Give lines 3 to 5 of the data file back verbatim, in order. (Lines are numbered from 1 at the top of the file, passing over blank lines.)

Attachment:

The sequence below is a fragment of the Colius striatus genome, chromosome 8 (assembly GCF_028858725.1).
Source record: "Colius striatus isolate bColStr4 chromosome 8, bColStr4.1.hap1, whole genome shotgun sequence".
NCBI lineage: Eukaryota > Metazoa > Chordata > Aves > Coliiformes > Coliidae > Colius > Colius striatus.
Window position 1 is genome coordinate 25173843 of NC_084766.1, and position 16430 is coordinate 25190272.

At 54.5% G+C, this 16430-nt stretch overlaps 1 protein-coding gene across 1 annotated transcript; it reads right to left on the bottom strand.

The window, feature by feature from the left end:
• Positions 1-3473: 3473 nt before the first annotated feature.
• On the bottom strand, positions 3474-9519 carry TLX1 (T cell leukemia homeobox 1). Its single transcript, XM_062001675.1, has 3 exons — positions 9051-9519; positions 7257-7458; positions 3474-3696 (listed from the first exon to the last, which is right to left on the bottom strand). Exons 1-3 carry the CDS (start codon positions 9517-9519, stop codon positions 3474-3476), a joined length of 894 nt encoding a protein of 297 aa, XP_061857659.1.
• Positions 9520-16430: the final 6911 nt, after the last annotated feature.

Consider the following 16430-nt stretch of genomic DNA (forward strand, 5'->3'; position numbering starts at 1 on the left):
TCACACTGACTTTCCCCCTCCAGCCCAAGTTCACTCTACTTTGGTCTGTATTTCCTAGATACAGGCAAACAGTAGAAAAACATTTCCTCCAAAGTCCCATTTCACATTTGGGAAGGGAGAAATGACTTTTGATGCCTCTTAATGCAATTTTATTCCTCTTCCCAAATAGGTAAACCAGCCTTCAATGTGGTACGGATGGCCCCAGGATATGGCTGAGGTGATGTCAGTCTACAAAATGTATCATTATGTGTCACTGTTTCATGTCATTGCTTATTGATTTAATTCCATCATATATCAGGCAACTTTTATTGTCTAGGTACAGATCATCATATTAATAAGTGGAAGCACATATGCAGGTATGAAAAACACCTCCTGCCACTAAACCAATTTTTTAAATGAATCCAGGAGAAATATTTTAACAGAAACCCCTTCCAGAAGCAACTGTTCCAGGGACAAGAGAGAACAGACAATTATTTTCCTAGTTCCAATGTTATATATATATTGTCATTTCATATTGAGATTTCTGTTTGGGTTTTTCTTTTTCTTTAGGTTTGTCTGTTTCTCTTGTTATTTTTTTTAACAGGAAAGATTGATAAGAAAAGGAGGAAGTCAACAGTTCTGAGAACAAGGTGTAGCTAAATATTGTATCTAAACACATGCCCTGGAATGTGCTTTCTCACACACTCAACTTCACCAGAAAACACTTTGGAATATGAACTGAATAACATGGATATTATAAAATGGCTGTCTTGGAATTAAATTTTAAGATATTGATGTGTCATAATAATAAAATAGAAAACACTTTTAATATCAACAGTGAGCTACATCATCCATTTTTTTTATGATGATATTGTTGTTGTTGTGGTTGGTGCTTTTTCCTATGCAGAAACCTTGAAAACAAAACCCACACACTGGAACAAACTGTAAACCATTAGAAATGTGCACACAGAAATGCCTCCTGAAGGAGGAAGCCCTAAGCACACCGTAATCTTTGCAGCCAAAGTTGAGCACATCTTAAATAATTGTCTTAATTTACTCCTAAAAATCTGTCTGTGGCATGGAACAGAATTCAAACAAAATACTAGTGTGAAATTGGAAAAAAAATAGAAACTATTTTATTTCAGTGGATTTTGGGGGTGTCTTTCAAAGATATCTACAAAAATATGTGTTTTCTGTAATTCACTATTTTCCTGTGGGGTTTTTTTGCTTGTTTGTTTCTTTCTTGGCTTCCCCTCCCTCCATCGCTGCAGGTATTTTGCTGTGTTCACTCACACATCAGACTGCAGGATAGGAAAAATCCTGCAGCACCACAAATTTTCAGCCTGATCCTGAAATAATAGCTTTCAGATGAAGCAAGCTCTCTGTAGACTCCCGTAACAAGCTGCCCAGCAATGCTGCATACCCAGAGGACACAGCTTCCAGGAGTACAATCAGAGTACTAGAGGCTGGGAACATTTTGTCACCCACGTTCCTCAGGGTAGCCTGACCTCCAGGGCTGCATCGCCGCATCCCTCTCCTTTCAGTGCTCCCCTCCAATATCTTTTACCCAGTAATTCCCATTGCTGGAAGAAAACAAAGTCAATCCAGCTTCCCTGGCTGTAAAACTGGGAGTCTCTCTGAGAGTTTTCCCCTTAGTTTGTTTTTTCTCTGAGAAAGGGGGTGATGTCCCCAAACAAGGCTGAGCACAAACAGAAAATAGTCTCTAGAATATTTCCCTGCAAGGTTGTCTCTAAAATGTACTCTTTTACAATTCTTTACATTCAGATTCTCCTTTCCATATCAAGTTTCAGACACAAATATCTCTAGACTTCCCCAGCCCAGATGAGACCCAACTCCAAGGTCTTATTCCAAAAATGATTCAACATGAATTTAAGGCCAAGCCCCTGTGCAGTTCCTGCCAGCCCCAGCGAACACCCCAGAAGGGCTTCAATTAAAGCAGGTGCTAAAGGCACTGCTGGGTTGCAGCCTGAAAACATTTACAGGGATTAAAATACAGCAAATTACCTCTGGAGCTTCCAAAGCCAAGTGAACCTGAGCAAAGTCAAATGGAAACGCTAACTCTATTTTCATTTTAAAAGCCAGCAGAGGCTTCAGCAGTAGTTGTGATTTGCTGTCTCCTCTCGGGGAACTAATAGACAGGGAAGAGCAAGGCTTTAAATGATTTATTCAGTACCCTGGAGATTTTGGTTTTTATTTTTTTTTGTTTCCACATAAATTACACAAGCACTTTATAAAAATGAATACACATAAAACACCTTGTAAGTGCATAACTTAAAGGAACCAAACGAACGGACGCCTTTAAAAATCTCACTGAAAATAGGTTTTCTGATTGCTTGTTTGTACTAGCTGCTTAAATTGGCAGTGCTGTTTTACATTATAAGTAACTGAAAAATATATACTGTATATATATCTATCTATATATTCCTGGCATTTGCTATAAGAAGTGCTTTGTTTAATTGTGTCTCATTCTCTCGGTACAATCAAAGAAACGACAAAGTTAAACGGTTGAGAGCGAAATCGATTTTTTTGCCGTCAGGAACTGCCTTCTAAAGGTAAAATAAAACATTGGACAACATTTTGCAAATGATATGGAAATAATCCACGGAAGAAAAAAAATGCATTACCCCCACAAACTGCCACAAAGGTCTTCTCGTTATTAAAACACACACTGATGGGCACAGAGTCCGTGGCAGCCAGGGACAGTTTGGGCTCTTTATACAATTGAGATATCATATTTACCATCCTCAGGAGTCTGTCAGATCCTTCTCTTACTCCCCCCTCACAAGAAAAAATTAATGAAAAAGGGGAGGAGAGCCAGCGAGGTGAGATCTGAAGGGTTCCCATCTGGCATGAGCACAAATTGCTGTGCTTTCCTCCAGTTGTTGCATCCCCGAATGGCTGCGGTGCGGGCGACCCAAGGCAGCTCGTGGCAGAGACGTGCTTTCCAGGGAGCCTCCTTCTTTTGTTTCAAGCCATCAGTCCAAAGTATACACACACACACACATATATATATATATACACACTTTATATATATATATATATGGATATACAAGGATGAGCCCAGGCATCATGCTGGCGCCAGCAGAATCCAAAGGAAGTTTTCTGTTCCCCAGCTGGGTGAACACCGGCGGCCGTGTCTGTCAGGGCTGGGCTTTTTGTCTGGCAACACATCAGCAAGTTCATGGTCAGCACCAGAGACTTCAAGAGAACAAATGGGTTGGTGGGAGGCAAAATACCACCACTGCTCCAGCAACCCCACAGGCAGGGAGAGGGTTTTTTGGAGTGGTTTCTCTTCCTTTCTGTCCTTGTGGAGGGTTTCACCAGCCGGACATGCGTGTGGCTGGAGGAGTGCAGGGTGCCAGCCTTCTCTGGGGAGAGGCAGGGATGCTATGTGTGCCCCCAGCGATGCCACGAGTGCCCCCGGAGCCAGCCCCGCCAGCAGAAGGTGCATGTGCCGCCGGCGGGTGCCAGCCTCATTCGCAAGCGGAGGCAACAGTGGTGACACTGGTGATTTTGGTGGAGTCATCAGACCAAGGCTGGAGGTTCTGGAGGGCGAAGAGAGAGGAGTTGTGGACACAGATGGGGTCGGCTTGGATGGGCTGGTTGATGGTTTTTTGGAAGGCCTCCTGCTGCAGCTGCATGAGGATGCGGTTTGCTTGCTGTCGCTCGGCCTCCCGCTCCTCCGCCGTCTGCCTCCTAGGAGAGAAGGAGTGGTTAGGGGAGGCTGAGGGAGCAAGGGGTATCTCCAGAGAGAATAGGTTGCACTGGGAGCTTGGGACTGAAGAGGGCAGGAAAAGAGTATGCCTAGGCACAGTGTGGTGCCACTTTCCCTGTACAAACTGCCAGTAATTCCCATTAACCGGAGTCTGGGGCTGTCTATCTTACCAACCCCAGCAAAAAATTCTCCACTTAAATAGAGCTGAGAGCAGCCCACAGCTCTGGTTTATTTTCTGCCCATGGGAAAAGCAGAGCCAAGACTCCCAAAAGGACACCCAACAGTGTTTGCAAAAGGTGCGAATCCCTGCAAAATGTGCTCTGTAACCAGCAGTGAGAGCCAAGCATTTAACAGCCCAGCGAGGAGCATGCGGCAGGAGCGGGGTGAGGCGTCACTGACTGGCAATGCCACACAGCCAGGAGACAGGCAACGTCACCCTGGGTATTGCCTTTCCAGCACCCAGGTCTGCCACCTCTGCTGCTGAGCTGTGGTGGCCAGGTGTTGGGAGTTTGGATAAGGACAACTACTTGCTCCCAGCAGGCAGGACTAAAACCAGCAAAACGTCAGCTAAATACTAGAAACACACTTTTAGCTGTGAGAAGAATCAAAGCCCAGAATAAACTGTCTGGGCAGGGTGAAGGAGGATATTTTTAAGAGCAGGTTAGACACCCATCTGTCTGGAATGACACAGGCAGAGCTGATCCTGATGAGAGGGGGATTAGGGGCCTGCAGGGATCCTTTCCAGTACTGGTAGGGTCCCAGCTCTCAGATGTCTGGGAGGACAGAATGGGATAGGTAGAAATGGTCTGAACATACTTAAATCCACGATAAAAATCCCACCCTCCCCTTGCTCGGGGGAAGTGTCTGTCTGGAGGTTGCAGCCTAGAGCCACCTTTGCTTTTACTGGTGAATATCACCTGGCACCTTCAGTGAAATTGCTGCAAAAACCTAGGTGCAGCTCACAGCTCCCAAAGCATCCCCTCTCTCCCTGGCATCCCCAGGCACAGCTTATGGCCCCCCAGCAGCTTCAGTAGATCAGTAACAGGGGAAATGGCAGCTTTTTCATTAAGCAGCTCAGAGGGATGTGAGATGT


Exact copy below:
NCBI lineage: Eukaryota > Metazoa > Chordata > Aves > Coliiformes > Coliidae > Colius > Colius striatus.
Window position 1 is genome coordinate 25173843 of NC_084766.1, and position 16430 is coordinate 25190272.

At 54.5% G+C, this 16430-nt stretch overlaps 1 protein-coding gene across 1 annotated transcript; it reads right to left on the bottom strand.